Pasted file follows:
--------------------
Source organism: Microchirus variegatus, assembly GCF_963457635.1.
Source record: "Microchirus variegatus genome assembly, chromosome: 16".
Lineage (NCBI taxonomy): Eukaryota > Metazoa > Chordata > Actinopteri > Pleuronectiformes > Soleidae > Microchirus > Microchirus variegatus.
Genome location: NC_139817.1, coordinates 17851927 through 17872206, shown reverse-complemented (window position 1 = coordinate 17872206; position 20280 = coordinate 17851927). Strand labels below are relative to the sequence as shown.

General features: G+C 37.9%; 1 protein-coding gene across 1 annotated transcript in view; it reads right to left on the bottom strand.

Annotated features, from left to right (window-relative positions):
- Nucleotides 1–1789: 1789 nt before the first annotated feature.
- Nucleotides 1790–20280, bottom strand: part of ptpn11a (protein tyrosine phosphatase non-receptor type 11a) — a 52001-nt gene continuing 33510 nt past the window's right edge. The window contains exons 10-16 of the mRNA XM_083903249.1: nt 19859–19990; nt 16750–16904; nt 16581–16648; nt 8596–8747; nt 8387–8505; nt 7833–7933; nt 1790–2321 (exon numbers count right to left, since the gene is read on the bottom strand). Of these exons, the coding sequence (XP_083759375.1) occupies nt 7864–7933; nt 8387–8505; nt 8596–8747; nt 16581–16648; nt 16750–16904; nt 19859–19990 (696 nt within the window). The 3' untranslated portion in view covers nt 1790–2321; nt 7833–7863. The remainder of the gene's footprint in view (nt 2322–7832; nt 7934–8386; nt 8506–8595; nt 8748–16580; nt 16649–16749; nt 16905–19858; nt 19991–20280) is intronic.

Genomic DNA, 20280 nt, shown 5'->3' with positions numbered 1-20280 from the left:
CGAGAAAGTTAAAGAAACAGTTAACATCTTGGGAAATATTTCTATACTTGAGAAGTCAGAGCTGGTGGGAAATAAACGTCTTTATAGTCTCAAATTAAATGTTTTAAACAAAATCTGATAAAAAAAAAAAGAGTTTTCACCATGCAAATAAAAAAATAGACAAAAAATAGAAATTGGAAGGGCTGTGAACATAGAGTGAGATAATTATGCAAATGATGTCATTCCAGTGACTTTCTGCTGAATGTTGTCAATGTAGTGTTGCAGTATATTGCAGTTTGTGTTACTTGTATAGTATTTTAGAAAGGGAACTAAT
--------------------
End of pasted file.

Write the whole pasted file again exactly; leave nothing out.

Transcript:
Source organism: Microchirus variegatus, assembly GCF_963457635.1.
Source record: "Microchirus variegatus genome assembly, chromosome: 16".
Lineage (NCBI taxonomy): Eukaryota > Metazoa > Chordata > Actinopteri > Pleuronectiformes > Soleidae > Microchirus > Microchirus variegatus.
Genome location: NC_139817.1, coordinates 17851927 through 17872206, shown reverse-complemented (window position 1 = coordinate 17872206; position 20280 = coordinate 17851927). Strand labels below are relative to the sequence as shown.

General features: G+C 37.9%; 1 protein-coding gene across 1 annotated transcript in view; it reads right to left on the bottom strand.

Annotated features, from left to right (window-relative positions):
- Nucleotides 1–1789: 1789 nt before the first annotated feature.
- Nucleotides 1790–20280, bottom strand: part of ptpn11a (protein tyrosine phosphatase non-receptor type 11a) — a 52001-nt gene continuing 33510 nt past the window's right edge. The window contains exons 10-16 of the mRNA XM_083903249.1: nt 19859–19990; nt 16750–16904; nt 16581–16648; nt 8596–8747; nt 8387–8505; nt 7833–7933; nt 1790–2321 (exon numbers count right to left, since the gene is read on the bottom strand). Of these exons, the coding sequence (XP_083759375.1) occupies nt 7864–7933; nt 8387–8505; nt 8596–8747; nt 16581–16648; nt 16750–16904; nt 19859–19990 (696 nt within the window). The 3' untranslated portion in view covers nt 1790–2321; nt 7833–7863. The remainder of the gene's footprint in view (nt 2322–7832; nt 7934–8386; nt 8506–8595; nt 8748–16580; nt 16649–16749; nt 16905–19858; nt 19991–20280) is intronic.

Genomic DNA, 20280 nt, shown 5'->3' with positions numbered 1-20280 from the left:
CGAGAAAGTTAAAGAAACAGTTAACATCTTGGGAAATATTTCTATACTTGAGAAGTCAGAGCTGGTGGGAAATAAACGTCTTTATAGTCTCAAATTAAATGTTTTAAACAAAATCTGATAAAAAAAAAAAGAGTTTTCACCATGCAAATAAAAAAATAGACAAAAAATAGAAATTGGAAGGGCTGTGAACATAGAGTGAGATAATTATGCAAATGATGTCATTCCAGTGACTTTCTGCTGAATGTTGTCAATGTAGTGTTGCAGTATATTGCAGTTTGTGTTACTTGTATAGTATTTTAGAAAGGGAACTAAT